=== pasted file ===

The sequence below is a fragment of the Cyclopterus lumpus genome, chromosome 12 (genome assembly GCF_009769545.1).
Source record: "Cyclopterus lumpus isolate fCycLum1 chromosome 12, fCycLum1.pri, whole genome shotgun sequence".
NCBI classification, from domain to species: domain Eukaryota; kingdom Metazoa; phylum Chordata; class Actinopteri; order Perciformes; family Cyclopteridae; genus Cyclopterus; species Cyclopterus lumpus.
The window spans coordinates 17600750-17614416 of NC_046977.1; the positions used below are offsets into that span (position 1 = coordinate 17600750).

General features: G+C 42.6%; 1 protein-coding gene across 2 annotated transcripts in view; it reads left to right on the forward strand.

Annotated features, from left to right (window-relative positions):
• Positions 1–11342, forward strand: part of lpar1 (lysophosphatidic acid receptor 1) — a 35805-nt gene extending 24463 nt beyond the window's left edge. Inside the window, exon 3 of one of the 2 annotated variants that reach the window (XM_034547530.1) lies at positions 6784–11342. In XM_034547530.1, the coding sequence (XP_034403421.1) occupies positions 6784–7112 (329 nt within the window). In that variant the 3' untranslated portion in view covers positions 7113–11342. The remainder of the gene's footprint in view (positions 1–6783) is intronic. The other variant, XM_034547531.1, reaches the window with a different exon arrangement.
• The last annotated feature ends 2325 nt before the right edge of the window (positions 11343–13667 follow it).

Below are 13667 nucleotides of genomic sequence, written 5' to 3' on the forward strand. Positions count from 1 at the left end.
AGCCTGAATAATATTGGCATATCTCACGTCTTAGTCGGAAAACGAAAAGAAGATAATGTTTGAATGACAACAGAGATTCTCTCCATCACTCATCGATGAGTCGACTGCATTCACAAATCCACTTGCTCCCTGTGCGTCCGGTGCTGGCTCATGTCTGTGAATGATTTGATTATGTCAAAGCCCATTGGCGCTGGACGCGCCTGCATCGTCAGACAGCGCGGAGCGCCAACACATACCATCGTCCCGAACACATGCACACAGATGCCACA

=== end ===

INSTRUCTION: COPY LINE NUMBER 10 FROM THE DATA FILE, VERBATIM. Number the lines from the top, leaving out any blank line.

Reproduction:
AGCCTGAATAATATTGGCATATCTCACGTCTTAGTCGGAAAACGAAAAGAAGATAATGTTTGAATGACAACAGAGATTCTCTCCATCACTCATCGATGAGTCGACTGCATTCACAAATCCACTTGCTCCCTGTGCGTCCGGTGCTGGCTCATGTCTGTGAATGATTTGATTATGTCAAAGCCCATTGGCGCTGGACGCGCCTGCATCGTCAGACAGCGCGGAGCGCCAACACATACCATCGTCCCGAACACATGCACACAGATGCCACA